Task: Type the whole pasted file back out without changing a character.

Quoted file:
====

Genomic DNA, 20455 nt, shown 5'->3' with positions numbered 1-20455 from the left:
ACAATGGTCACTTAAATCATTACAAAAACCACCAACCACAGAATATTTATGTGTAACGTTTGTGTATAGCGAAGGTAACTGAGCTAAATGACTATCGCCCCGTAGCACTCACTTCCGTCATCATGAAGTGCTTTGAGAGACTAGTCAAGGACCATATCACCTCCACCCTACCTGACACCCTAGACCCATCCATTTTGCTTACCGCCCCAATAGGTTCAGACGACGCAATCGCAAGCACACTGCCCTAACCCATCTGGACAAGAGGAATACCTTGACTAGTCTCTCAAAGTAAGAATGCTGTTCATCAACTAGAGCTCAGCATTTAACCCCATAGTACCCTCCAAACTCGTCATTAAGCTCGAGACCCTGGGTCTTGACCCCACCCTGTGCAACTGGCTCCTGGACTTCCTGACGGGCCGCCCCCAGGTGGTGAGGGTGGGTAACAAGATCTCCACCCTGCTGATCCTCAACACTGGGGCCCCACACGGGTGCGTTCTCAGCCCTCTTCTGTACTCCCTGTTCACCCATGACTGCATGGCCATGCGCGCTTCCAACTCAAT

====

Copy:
Genomic DNA, 20455 nt, shown 5'->3' with positions numbered 1-20455 from the left:
ACAATGGTCACTTAAATCATTACAAAAACCACCAACCACAGAATATTTATGTGTAACGTTTGTGTATAGCGAAGGTAACTGAGCTAAATGACTATCGCCCCGTAGCACTCACTTCCGTCATCATGAAGTGCTTTGAGAGACTAGTCAAGGACCATATCACCTCCACCCTACCTGACACCCTAGACCCATCCATTTTGCTTACCGCCCCAATAGGTTCAGACGACGCAATCGCAAGCACACTGCCCTAACCCATCTGGACAAGAGGAATACCTTGACTAGTCTCTCAAAGTAAGAATGCTGTTCATCAACTAGAGCTCAGCATTTAACCCCATAGTACCCTCCAAACTCGTCATTAAGCTCGAGACCCTGGGTCTTGACCCCACCCTGTGCAACTGGCTCCTGGACTTCCTGACGGGCCGCCCCCAGGTGGTGAGGGTGGGTAACAAGATCTCCACCCTGCTGATCCTCAACACTGGGGCCCCACACGGGTGCGTTCTCAGCCCTCTTCTGTACTCCCTGTTCACCCATGACTGCATGGCCATGCGCGCTTCCAACTCAAT